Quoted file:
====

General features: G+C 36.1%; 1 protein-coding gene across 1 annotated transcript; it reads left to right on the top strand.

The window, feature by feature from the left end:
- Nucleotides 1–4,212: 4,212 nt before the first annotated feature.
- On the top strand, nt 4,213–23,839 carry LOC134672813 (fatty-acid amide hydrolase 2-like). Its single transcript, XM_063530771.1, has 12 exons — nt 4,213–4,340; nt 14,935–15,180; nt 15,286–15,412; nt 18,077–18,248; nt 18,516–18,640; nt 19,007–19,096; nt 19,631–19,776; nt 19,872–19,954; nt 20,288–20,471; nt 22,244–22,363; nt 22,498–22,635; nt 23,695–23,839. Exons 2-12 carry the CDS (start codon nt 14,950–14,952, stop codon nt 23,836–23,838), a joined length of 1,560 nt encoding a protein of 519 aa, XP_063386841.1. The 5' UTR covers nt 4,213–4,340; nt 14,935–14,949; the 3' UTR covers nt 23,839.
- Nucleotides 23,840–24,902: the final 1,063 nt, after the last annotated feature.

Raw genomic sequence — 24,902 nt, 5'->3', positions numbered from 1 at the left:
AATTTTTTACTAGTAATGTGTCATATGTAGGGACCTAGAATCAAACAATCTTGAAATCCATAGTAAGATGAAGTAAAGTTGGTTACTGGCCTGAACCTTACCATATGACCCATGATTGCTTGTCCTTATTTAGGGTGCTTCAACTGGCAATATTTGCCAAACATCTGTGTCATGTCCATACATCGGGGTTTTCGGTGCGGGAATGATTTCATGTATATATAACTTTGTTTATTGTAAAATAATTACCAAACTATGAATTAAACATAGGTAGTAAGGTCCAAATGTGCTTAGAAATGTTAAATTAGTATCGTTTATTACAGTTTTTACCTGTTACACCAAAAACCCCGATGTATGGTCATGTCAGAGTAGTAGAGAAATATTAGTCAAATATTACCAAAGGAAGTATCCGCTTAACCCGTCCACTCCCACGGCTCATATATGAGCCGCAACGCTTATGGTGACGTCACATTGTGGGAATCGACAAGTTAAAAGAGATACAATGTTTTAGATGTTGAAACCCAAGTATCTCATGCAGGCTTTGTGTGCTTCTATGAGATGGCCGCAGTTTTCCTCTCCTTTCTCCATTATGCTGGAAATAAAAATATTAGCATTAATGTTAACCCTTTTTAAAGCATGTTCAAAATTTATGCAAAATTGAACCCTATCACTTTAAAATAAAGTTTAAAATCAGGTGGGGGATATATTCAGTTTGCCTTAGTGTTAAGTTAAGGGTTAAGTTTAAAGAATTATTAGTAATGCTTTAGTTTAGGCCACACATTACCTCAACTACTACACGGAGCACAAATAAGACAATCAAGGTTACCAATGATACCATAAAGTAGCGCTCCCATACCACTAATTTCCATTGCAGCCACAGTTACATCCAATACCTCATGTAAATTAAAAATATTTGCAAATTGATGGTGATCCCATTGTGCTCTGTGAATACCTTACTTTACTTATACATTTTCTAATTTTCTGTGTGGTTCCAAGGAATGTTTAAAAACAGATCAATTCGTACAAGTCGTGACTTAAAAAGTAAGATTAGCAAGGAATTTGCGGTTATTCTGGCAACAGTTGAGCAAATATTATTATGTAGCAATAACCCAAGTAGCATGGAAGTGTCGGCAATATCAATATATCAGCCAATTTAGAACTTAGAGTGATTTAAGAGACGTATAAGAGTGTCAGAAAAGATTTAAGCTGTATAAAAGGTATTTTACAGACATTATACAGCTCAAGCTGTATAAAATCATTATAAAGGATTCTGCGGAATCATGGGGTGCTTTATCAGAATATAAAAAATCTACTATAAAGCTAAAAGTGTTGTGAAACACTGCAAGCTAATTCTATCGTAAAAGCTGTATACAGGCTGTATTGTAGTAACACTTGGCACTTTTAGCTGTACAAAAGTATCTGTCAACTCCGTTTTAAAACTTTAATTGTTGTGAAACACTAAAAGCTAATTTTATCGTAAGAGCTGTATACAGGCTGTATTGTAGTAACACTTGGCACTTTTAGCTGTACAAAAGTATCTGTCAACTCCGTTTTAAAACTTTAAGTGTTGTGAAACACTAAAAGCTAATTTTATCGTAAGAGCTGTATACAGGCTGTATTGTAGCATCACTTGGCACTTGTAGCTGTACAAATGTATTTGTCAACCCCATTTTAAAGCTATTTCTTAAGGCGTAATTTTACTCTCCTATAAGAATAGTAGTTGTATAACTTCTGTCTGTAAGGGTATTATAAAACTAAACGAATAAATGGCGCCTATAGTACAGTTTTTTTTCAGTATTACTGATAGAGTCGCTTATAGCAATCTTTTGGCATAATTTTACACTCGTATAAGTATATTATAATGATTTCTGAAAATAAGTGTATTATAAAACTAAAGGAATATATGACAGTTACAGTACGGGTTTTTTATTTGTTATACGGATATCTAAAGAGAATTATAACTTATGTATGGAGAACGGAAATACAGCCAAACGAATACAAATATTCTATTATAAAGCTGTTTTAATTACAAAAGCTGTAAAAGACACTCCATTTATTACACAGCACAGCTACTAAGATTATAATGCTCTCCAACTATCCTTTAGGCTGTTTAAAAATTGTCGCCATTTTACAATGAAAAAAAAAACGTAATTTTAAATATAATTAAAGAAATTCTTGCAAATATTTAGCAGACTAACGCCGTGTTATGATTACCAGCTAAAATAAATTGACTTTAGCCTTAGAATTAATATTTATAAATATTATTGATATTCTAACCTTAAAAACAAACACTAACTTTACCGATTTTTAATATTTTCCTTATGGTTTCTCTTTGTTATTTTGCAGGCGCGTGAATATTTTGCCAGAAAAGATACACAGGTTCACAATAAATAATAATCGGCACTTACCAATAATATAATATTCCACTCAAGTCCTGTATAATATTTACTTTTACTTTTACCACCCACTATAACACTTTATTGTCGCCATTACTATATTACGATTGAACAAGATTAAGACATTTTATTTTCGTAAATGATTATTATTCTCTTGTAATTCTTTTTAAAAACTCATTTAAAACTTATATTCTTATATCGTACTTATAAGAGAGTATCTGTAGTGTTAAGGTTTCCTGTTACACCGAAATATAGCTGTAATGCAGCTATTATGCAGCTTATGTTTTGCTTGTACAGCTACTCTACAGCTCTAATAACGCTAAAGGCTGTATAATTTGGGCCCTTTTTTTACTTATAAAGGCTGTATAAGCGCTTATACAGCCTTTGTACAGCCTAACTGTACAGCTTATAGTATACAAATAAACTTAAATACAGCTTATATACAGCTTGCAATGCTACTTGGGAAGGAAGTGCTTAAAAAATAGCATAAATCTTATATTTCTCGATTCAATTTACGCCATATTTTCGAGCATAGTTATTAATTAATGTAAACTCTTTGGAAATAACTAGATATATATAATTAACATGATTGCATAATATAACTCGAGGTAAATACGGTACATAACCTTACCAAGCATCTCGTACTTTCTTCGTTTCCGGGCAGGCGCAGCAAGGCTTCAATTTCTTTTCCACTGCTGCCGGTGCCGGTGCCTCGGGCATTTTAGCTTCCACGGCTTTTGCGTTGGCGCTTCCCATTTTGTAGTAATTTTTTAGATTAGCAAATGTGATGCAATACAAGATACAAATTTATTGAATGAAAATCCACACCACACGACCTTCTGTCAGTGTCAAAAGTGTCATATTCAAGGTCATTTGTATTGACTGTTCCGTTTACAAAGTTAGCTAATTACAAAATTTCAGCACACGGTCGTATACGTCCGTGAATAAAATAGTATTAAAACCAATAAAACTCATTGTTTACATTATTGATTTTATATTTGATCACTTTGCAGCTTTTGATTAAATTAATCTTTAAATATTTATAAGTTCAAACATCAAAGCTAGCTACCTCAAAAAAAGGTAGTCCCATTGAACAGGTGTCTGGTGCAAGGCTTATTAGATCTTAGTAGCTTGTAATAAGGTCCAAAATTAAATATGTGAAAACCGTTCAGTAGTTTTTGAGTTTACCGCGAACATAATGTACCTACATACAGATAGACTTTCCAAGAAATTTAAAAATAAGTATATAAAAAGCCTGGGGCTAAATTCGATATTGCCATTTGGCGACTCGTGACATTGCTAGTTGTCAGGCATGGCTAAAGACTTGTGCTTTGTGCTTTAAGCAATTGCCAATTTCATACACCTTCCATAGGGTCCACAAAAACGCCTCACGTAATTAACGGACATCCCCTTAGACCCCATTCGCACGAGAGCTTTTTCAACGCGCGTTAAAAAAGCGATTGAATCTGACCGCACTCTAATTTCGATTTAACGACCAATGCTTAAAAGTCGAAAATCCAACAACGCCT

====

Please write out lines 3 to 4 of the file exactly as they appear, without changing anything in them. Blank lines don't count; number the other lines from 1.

- Nucleotides 1–4,212: 4,212 nt before the first annotated feature.
- On the top strand, nt 4,213–23,839 carry LOC134672813 (fatty-acid amide hydrolase 2-like). Its single transcript, XM_063530771.1, has 12 exons — nt 4,213–4,340; nt 14,935–15,180; nt 15,286–15,412; nt 18,077–18,248; nt 18,516–18,640; nt 19,007–19,096; nt 19,631–19,776; nt 19,872–19,954; nt 20,288–20,471; nt 22,244–22,363; nt 22,498–22,635; nt 23,695–23,839. Exons 2-12 carry the CDS (start codon nt 14,950–14,952, stop codon nt 23,836–23,838), a joined length of 1,560 nt encoding a protein of 519 aa, XP_063386841.1. The 5' UTR covers nt 4,213–4,340; nt 14,935–14,949; the 3' UTR covers nt 23,839.